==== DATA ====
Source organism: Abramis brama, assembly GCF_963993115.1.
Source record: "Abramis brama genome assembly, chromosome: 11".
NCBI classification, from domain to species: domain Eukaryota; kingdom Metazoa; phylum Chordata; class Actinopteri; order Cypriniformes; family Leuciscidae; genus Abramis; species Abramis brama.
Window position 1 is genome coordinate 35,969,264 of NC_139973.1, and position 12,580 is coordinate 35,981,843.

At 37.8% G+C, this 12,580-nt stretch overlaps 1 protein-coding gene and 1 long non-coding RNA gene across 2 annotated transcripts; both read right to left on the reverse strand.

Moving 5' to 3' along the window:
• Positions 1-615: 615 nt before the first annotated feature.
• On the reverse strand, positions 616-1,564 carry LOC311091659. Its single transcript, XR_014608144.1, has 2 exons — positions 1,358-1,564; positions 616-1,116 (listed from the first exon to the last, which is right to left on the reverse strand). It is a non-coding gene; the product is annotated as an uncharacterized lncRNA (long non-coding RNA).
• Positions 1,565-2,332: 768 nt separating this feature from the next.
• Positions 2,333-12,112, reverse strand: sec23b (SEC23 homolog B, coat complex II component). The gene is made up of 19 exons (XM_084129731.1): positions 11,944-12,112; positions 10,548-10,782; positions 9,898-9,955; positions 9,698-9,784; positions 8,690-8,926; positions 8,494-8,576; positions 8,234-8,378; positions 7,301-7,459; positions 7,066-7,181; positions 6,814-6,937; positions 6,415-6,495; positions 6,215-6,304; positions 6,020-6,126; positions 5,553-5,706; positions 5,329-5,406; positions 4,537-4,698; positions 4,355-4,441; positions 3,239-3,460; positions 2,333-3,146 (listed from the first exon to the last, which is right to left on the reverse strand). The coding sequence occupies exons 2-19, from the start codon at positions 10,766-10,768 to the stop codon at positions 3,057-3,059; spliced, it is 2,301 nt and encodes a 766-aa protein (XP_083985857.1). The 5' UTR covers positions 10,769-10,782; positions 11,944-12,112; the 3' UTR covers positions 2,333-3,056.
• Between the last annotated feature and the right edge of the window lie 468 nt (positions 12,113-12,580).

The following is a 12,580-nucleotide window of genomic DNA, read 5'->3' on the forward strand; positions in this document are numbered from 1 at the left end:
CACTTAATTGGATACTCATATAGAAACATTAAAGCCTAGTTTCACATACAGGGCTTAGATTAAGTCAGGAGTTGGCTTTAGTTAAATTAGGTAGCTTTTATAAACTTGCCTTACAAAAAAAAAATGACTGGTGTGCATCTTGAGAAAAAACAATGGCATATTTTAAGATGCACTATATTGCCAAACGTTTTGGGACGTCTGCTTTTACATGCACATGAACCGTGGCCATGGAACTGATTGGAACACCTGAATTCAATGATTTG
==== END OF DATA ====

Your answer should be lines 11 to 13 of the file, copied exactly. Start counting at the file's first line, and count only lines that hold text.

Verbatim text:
• Between the last annotated feature and the right edge of the window lie 468 nt (positions 12,113-12,580).

The following is a 12,580-nucleotide window of genomic DNA, read 5'->3' on the forward strand; positions in this document are numbered from 1 at the left end:
CACTTAATTGGATACTCATATAGAAACATTAAAGCCTAGTTTCACATACAGGGCTTAGATTAAGTCAGGAGTTGGCTTTAGTTAAATTAGGTAGCTTTTATAAACTTGCCTTACAAAAAAAAAATGACTGGTGTGCATCTTGAGAAAAAACAATGGCATATTTTAAGATGCACTATATTGCCAAACGTTTTGGGACGTCTGCTTTTACATGCACATGAACCGTGGCCATGGAACTGATTGGAACACCTGAATTCAATGATTTG